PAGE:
Date of Award
Mary Jo Clark, PhD, RN, Chairperson; Patricia A. Roth, EdD, RN Member; Anita J. Hunter, PhD, RN Member
Arab-Muslims, Grounded theory, health promotion practices, immigrants, men, nursing, perceptions
The Arab Muslim population is one of the dramatically increasing minorities in the United States. In addition to other factors, gender, religion and cultural background influence individuals' beliefs, behaviors, and attitudes to health and illness. Little is known about Arab American male immigrants, how they perceive illness, how they promote their health, and the stressors they experience and barriers they face in accessing the American health care system. The purpose of this study was to develop knowledge about the male Arab-Muslims' health perceptions and health promotion perceptions and practices. This qualitative exploratory study used a grounded theory approach to gain an understanding of Arab Muslim men's health perceptions and practices within their cultural context. The research participants were 20 Arab-Muslim men living in Orange County, California. Participants took part in one of four focus groups, conducted in the personal residences of some participants. Each group lasted from one and a half to two hours. Data analysis occurred concurrently with data collection. Tape recordings of each focus group were transcribed immediately, and additional notes were made regarding the date, the time, and the place of the discussion, the age of the participants, other personal and situational characteristics, and events associated with the discussion. The model presented in this study provides a comprehensive and unique view of health that is particularly pertinent to a subculture living in the United States. The dimensions of health presented in this view include the ability to function, engagement in healthy behaviors, the absence of disease, the sense of control, feelings of spiritual well-being, and body/mind integration. Participants in this study identified several factors that influence their health and their ability to engage in healthful behaviors. These factors can be categorized as behavioral forces, mental/psychological forces, social forces, and health system forces. This model presents the experiences of American Arab Muslims males and reflects the stressors they experience, including immigration stressors, family responsibilities, and cultural strain. It also demonstrates how these stressors may affect the health and health-related behaviors of this target population. In order to close the gap between the health of minority and majority populations, an in-depth understanding of health perceptions and health promotion beliefs and practices among immigrant populations in the United States should be used to provide culturally-sensitive health care and health promotion services.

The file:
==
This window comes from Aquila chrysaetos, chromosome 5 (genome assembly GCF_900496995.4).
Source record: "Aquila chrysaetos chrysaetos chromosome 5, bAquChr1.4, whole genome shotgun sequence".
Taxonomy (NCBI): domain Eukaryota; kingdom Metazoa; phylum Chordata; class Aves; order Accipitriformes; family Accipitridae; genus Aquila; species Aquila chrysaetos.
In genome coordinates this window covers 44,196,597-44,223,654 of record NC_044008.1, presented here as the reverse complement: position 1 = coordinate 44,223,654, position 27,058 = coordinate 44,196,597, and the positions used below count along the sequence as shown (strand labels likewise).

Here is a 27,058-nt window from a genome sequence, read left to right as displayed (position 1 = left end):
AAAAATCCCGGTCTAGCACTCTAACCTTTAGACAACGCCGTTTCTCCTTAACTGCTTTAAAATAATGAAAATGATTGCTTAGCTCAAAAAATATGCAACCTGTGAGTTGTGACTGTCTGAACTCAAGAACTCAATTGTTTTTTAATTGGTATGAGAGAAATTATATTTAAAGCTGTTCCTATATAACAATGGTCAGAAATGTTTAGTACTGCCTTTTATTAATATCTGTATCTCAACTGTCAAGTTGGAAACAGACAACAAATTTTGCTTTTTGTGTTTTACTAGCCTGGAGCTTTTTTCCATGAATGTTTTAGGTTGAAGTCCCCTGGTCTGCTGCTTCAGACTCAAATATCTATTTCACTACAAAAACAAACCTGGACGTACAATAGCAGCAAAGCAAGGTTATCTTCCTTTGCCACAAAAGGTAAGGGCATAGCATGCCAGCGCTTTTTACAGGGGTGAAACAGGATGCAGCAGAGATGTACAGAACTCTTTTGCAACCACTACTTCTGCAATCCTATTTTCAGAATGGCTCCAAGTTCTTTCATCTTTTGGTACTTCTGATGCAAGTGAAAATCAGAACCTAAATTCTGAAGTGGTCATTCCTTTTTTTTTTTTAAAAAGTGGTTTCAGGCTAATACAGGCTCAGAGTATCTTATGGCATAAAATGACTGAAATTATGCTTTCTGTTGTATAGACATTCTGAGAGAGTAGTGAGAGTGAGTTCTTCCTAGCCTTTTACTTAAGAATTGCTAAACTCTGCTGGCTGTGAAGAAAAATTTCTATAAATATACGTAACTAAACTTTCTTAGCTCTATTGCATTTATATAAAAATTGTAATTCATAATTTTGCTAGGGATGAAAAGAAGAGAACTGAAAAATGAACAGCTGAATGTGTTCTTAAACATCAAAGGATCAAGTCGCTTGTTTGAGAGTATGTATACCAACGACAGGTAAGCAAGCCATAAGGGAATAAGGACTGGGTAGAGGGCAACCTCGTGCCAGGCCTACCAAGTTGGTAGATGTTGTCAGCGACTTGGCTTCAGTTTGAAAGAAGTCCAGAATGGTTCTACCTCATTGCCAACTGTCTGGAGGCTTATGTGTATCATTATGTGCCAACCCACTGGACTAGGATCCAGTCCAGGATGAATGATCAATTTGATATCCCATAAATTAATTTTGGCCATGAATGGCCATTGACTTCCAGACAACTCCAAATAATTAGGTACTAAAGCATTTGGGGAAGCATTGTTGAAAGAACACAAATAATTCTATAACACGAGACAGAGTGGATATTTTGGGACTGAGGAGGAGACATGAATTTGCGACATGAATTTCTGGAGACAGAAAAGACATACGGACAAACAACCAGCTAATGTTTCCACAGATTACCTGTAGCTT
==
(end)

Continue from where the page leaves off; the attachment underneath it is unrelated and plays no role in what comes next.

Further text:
Dissertation: Open Access
Digital USD Citation
Yosef, Abdel-Raheem O. PhD, MSN, RN, "Male Arab-Muslims Health and Health Promotion Perceptions and Practices" (2006). Dissertations. 345.